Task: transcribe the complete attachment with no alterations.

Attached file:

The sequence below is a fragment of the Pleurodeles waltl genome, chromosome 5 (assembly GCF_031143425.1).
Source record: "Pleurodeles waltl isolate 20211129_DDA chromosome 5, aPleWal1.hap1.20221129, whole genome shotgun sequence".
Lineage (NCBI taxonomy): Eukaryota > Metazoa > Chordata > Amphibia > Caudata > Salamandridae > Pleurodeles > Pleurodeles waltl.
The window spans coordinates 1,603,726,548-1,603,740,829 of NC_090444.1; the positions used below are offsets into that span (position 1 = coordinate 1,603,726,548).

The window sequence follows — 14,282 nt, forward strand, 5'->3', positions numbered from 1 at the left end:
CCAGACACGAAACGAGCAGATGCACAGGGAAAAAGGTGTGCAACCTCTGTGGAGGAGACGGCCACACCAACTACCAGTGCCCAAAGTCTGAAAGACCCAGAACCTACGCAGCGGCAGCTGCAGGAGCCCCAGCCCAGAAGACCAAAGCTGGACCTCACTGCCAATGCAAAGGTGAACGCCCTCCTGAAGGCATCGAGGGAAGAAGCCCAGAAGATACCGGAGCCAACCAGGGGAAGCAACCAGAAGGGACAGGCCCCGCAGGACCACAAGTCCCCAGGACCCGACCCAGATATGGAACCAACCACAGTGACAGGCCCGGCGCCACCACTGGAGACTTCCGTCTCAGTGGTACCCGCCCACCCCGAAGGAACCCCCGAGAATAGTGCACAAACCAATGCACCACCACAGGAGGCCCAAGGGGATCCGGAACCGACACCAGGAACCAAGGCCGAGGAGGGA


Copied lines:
The sequence below is a fragment of the Pleurodeles waltl genome, chromosome 5 (assembly GCF_031143425.1).
Source record: "Pleurodeles waltl isolate 20211129_DDA chromosome 5, aPleWal1.hap1.20221129, whole genome shotgun sequence".
Lineage (NCBI taxonomy): Eukaryota > Metazoa > Chordata > Amphibia > Caudata > Salamandridae > Pleurodeles > Pleurodeles waltl.
The window spans coordinates 1,603,726,548-1,603,740,829 of NC_090444.1; the positions used below are offsets into that span (position 1 = coordinate 1,603,726,548).

The window sequence follows — 14,282 nt, forward strand, 5'->3', positions numbered from 1 at the left end:
CCAGACACGAAACGAGCAGATGCACAGGGAAAAAGGTGTGCAACCTCTGTGGAGGAGACGGCCACACCAACTACCAGTGCCCAAAGTCTGAAAGACCCAGAACCTACGCAGCGGCAGCTGCAGGAGCCCCAGCCCAGAAGACCAAAGCTGGACCTCACTGCCAATGCAAAGGTGAACGCCCTCCTGAAGGCATCGAGGGAAGAAGCCCAGAAGATACCGGAGCCAACCAGGGGAAGCAACCAGAAGGGACAGGCCCCGCAGGACCACAAGTCCCCAGGACCCGACCCAGATATGGAACCAACCACAGTGACAGGCCCGGCGCCACCACTGGAGACTTCCGTCTCAGTGGTACCCGCCCACCCCGAAGGAACCCCCGAGAATAGTGCACAAACCAATGCACCACCACAGGAGGCCCAAGGGGATCCGGAACCGACACCAGGAACCAAGGCCGAGGAGGGA